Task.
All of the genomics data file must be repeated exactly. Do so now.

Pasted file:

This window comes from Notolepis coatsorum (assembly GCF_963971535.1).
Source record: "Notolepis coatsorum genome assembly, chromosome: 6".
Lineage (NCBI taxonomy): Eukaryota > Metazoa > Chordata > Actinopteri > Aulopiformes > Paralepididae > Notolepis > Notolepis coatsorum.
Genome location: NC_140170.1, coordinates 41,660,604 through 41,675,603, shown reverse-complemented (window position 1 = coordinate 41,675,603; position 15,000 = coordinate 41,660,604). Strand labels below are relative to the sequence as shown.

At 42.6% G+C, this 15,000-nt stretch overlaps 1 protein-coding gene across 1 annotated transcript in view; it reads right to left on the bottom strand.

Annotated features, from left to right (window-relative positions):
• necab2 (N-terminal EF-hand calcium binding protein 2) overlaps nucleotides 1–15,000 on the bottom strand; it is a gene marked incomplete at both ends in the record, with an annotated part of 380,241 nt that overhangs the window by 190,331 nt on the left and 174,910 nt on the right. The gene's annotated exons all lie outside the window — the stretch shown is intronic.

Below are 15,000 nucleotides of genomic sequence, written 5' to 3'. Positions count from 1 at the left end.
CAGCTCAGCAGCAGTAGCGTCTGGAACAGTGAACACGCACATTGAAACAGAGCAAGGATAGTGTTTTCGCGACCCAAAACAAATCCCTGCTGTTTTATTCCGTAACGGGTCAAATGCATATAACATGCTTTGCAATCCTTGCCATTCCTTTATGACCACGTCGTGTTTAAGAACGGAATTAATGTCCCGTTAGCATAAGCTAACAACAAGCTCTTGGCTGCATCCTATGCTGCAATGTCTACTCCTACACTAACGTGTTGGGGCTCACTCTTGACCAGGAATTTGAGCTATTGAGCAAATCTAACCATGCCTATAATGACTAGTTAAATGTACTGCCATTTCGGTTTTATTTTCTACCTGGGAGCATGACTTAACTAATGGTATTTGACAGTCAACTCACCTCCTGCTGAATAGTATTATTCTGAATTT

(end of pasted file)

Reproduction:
This window comes from Notolepis coatsorum (assembly GCF_963971535.1).
Source record: "Notolepis coatsorum genome assembly, chromosome: 6".
Lineage (NCBI taxonomy): Eukaryota > Metazoa > Chordata > Actinopteri > Aulopiformes > Paralepididae > Notolepis > Notolepis coatsorum.
Genome location: NC_140170.1, coordinates 41,660,604 through 41,675,603, shown reverse-complemented (window position 1 = coordinate 41,675,603; position 15,000 = coordinate 41,660,604). Strand labels below are relative to the sequence as shown.

At 42.6% G+C, this 15,000-nt stretch overlaps 1 protein-coding gene across 1 annotated transcript in view; it reads right to left on the bottom strand.

Annotated features, from left to right (window-relative positions):
• necab2 (N-terminal EF-hand calcium binding protein 2) overlaps nucleotides 1–15,000 on the bottom strand; it is a gene marked incomplete at both ends in the record, with an annotated part of 380,241 nt that overhangs the window by 190,331 nt on the left and 174,910 nt on the right. The gene's annotated exons all lie outside the window — the stretch shown is intronic.

Below are 15,000 nucleotides of genomic sequence, written 5' to 3'. Positions count from 1 at the left end.
CAGCTCAGCAGCAGTAGCGTCTGGAACAGTGAACACGCACATTGAAACAGAGCAAGGATAGTGTTTTCGCGACCCAAAACAAATCCCTGCTGTTTTATTCCGTAACGGGTCAAATGCATATAACATGCTTTGCAATCCTTGCCATTCCTTTATGACCACGTCGTGTTTAAGAACGGAATTAATGTCCCGTTAGCATAAGCTAACAACAAGCTCTTGGCTGCATCCTATGCTGCAATGTCTACTCCTACACTAACGTGTTGGGGCTCACTCTTGACCAGGAATTTGAGCTATTGAGCAAATCTAACCATGCCTATAATGACTAGTTAAATGTACTGCCATTTCGGTTTTATTTTCTACCTGGGAGCATGACTTAACTAATGGTATTTGACAGTCAACTCACCTCCTGCTGAATAGTATTATTCTGAATTT